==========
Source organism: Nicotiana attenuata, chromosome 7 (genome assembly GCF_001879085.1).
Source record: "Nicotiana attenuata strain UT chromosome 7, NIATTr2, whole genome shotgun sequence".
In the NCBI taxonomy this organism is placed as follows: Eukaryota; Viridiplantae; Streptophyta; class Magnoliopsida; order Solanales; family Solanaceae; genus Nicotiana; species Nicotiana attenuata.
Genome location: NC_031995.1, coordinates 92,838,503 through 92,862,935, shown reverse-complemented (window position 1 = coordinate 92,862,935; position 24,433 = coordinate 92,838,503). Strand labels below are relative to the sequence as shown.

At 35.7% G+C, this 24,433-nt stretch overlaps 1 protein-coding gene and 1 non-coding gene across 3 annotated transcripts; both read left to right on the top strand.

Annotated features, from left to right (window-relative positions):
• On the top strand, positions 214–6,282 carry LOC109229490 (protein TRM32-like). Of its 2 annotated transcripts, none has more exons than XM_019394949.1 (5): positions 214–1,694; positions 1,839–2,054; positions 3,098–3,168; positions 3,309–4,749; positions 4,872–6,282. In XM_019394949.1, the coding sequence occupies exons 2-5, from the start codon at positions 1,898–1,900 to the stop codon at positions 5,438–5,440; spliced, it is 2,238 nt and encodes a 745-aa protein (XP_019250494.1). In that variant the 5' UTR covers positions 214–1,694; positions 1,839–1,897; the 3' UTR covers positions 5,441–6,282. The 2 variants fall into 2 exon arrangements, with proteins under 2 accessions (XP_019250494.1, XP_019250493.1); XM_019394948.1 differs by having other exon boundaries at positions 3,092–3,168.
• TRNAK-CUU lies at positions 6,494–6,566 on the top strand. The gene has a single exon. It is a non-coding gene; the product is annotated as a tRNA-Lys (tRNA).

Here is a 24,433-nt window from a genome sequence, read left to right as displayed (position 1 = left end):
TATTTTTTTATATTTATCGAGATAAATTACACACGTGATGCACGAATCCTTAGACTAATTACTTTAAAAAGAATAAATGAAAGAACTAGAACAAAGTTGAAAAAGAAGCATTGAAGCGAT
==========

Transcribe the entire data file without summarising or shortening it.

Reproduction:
Source organism: Nicotiana attenuata, chromosome 7 (genome assembly GCF_001879085.1).
Source record: "Nicotiana attenuata strain UT chromosome 7, NIATTr2, whole genome shotgun sequence".
In the NCBI taxonomy this organism is placed as follows: Eukaryota; Viridiplantae; Streptophyta; class Magnoliopsida; order Solanales; family Solanaceae; genus Nicotiana; species Nicotiana attenuata.
Genome location: NC_031995.1, coordinates 92,838,503 through 92,862,935, shown reverse-complemented (window position 1 = coordinate 92,862,935; position 24,433 = coordinate 92,838,503). Strand labels below are relative to the sequence as shown.

At 35.7% G+C, this 24,433-nt stretch overlaps 1 protein-coding gene and 1 non-coding gene across 3 annotated transcripts; both read left to right on the top strand.

Annotated features, from left to right (window-relative positions):
• On the top strand, positions 214–6,282 carry LOC109229490 (protein TRM32-like). Of its 2 annotated transcripts, none has more exons than XM_019394949.1 (5): positions 214–1,694; positions 1,839–2,054; positions 3,098–3,168; positions 3,309–4,749; positions 4,872–6,282. In XM_019394949.1, the coding sequence occupies exons 2-5, from the start codon at positions 1,898–1,900 to the stop codon at positions 5,438–5,440; spliced, it is 2,238 nt and encodes a 745-aa protein (XP_019250494.1). In that variant the 5' UTR covers positions 214–1,694; positions 1,839–1,897; the 3' UTR covers positions 5,441–6,282. The 2 variants fall into 2 exon arrangements, with proteins under 2 accessions (XP_019250494.1, XP_019250493.1); XM_019394948.1 differs by having other exon boundaries at positions 3,092–3,168.
• TRNAK-CUU lies at positions 6,494–6,566 on the top strand. The gene has a single exon. It is a non-coding gene; the product is annotated as a tRNA-Lys (tRNA).

Here is a 24,433-nt window from a genome sequence, read left to right as displayed (position 1 = left end):
TATTTTTTTATATTTATCGAGATAAATTACACACGTGATGCACGAATCCTTAGACTAATTACTTTAAAAAGAATAAATGAAAGAACTAGAACAAAGTTGAAAAAGAAGCATTGAAGCGAT